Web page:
Factory workers can't afford tickets home for Tet

TN News

Email Print

Huyen and her three younger siblings waited in vain for their mother at a village gate in the north central province of Nghe An.

They expected her to return for the Tet Lunar New Year holiday, so they waited for days. But she never showed up.

They've done so for the past four years, but once again, their mother couldn't afford a ticket home for the holiday. The woodworker at a factory in Binh Duong Province had been unable to save as she sent most of her salary home to buy food for the children every month.

It is often a great joy for children in Yen Thanh District to see their parents back home after a year at southern factories, but not all of them are so lucky.

Huyen's parents left home together but her father left for another woman a year after that, said Nguyen Thi Dung, Huyen's grandmother.

Dung has been taking care of the seventh grader and her siblings ever since.

Dung's neighbor Khoi, 5, is also spending the holiday with only his grandparents. The boy spent one Tet with his parents when he was first born, but since then he has been unable to share the holiday with them.

Khoi's grandmother Pham Thi Hoan, 60, said "His parents really wanted to come home but I heard that their company was bankrupt so they didn't have any money."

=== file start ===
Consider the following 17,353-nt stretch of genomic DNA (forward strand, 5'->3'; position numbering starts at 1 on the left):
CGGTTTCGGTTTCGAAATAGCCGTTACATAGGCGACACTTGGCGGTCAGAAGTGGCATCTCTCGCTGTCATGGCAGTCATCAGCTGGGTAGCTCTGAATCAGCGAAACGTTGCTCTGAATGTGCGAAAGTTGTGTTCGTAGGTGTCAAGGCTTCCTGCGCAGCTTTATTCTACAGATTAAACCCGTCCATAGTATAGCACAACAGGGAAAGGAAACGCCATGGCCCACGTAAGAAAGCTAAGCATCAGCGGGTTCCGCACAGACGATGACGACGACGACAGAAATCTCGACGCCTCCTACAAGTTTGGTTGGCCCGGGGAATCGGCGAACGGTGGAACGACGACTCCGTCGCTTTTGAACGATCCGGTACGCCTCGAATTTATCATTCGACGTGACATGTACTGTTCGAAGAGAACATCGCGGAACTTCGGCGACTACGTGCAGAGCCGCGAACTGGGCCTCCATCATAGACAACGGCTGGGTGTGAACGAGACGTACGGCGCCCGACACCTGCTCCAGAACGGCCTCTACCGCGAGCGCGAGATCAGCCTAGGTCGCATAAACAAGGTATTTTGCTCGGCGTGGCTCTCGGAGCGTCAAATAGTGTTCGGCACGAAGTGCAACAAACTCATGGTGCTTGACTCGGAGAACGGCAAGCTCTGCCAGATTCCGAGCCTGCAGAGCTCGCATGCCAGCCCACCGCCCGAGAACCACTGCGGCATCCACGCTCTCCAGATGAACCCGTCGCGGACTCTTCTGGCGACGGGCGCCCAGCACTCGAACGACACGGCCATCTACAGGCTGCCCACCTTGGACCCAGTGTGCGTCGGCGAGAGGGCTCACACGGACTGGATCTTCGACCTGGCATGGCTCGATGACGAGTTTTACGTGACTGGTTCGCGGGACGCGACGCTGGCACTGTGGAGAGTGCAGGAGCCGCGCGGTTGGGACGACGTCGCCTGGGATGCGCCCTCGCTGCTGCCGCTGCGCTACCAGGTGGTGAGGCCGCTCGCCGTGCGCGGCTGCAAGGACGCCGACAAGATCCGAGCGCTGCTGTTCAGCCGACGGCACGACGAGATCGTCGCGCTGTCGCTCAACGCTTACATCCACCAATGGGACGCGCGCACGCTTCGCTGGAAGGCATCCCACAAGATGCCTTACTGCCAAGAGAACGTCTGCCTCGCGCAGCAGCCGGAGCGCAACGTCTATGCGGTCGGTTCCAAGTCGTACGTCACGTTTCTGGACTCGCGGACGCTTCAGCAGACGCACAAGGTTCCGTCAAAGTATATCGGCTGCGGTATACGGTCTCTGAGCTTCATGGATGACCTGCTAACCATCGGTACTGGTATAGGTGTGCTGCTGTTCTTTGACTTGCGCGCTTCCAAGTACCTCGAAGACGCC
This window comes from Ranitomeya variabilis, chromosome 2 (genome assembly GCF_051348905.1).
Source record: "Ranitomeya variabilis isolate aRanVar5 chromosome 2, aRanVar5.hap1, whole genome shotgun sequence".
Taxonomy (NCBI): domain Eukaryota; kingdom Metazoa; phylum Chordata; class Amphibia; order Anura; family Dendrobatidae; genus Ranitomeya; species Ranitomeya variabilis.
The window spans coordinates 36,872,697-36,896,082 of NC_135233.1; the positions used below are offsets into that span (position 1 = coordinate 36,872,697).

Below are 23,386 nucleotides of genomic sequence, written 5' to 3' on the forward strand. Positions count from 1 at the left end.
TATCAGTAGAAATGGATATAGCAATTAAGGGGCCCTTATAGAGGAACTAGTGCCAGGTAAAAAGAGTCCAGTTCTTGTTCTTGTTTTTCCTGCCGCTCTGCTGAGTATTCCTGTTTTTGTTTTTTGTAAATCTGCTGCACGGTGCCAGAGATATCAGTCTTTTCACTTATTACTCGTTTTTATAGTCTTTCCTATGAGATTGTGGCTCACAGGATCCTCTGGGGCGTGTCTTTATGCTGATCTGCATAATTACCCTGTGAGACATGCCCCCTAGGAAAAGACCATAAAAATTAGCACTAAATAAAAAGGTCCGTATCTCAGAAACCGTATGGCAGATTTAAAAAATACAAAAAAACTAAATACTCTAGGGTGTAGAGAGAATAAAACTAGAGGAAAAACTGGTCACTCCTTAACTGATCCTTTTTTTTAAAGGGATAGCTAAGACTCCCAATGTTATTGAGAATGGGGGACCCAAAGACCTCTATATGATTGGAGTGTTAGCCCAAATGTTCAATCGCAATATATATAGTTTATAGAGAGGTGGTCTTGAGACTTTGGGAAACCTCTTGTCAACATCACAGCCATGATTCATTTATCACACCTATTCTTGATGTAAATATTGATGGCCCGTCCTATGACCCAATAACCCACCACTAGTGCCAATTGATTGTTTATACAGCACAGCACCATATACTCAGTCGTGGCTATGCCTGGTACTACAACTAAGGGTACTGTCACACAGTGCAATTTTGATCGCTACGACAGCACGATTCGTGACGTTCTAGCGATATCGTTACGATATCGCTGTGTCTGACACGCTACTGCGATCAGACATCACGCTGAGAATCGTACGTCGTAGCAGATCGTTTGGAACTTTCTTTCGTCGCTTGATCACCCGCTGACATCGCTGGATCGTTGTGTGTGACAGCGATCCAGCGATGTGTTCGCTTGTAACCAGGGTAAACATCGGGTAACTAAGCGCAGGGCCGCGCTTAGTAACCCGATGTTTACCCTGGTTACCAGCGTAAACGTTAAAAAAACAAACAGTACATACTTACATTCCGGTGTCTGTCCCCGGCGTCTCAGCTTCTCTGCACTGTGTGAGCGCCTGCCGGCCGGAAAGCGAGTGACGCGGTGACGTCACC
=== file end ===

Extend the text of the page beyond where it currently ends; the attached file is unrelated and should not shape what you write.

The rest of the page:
The parents sent Khoi a new shirt but he was not eager to wear it.

"In days leading up to Tet, when some children get to see their parents who work far away, other children who have not seen their parents get depressed," said Nguyen Thi Huyen, a teacher at the Khoi's nursery school. "Some even stop eating."

Hoan said there was one year in which Khoi asked her and her husband grandpa to pretend to be his parents coming home.

"It brought us to tears. We love him so much but don't know how to help him," she said.

Her biggest concern during the holiday was to make the boy not so sad, the grandmother said.

Meanwhile, Huyen's grandmother was worried she wouldn't have enough money to buy new clothes and Tet foods for the four children.

"I couldn't hold in my tears seeing other children happy in new clothes on the last day of the lunar year while my children had nothing," she said.

The grandmother has been breeding chickens over the past year in hope of buying holiday specialties.

She has also requested that her children receive insurance fee exemptions so that they can keep their meager earnings from their field work for holiday treats.

Huyen's grandfather said the family saved all they could before the New Year in order to celebrate Tet. As the family ate a lunch of extremely salty fish and boiled vegetables, he said: "We're eating this way to save meat and cakes for the New Year's Eve and the first Lunar New Year day so that we have a Tet holiday like everyone else."

More Society News